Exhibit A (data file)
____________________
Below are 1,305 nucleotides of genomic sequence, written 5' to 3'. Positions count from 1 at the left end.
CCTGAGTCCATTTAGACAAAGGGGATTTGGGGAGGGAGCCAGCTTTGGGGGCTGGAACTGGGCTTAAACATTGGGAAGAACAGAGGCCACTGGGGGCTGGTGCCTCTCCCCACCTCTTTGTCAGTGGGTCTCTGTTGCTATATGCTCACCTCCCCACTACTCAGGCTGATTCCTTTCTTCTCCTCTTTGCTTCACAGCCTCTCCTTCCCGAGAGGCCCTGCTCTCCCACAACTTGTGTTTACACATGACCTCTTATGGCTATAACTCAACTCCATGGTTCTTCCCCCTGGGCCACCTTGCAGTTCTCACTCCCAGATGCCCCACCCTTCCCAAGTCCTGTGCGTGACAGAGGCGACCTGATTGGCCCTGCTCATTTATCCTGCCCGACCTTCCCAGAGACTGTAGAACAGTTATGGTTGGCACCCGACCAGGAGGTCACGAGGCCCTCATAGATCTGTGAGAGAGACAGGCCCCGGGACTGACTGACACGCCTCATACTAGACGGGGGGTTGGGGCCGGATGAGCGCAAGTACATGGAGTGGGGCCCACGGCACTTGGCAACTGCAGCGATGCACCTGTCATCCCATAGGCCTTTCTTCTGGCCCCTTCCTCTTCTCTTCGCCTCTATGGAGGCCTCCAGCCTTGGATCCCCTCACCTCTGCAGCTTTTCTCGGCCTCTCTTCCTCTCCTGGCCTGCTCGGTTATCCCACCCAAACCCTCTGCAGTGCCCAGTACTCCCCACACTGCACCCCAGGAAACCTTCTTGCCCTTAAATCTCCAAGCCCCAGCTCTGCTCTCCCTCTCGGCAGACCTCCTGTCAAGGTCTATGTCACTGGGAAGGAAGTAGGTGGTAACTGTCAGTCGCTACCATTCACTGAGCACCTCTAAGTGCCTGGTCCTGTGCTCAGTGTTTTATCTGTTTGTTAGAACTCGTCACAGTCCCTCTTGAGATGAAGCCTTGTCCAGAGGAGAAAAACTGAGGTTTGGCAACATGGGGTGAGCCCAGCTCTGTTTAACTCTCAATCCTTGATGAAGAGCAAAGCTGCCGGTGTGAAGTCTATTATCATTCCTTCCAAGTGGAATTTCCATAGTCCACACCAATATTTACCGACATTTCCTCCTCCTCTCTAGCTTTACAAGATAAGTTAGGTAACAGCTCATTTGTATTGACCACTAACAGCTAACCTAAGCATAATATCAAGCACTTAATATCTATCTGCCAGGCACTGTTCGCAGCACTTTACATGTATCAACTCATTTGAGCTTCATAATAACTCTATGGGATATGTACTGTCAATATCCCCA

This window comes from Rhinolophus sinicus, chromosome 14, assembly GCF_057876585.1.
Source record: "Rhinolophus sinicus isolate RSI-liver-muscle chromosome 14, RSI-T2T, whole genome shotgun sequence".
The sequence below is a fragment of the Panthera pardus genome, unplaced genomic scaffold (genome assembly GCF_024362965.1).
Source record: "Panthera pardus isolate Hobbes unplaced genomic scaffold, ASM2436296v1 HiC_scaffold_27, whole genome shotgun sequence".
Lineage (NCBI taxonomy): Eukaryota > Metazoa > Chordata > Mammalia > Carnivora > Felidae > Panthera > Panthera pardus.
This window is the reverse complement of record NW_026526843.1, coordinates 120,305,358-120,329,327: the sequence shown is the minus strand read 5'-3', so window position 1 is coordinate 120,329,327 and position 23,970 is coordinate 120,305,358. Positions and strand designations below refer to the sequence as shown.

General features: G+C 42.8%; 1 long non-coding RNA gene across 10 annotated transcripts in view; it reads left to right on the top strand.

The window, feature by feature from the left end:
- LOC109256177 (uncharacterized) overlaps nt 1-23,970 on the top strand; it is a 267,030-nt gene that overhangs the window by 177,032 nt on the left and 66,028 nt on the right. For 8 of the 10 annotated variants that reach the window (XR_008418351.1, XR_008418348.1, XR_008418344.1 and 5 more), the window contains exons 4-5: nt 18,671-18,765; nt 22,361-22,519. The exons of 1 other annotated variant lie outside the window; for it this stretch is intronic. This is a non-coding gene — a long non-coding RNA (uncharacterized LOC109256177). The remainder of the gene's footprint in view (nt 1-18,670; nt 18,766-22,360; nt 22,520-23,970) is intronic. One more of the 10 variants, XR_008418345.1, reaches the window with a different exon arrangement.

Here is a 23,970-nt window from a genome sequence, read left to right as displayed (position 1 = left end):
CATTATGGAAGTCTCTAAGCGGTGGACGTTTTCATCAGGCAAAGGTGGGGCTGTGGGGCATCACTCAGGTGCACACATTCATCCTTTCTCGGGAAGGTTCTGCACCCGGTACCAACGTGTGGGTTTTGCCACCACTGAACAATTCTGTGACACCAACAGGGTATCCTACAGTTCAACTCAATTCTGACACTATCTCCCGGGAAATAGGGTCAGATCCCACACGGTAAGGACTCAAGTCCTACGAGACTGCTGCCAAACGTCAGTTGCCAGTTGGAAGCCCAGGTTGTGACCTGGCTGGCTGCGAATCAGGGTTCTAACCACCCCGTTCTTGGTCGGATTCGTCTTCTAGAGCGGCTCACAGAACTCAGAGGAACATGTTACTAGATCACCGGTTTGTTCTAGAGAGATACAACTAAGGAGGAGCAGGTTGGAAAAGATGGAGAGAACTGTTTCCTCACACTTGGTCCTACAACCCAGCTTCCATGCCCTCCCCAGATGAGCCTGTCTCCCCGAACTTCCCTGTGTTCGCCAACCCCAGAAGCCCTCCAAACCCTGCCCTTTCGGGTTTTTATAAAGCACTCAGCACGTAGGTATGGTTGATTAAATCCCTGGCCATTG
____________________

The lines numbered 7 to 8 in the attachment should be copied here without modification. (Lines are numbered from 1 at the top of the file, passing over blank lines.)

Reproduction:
Lineage (NCBI taxonomy): Eukaryota > Metazoa > Chordata > Mammalia > Carnivora > Felidae > Panthera > Panthera pardus.
This window is the reverse complement of record NW_026526843.1, coordinates 120,305,358-120,329,327: the sequence shown is the minus strand read 5'-3', so window position 1 is coordinate 120,329,327 and position 23,970 is coordinate 120,305,358. Positions and strand designations below refer to the sequence as shown.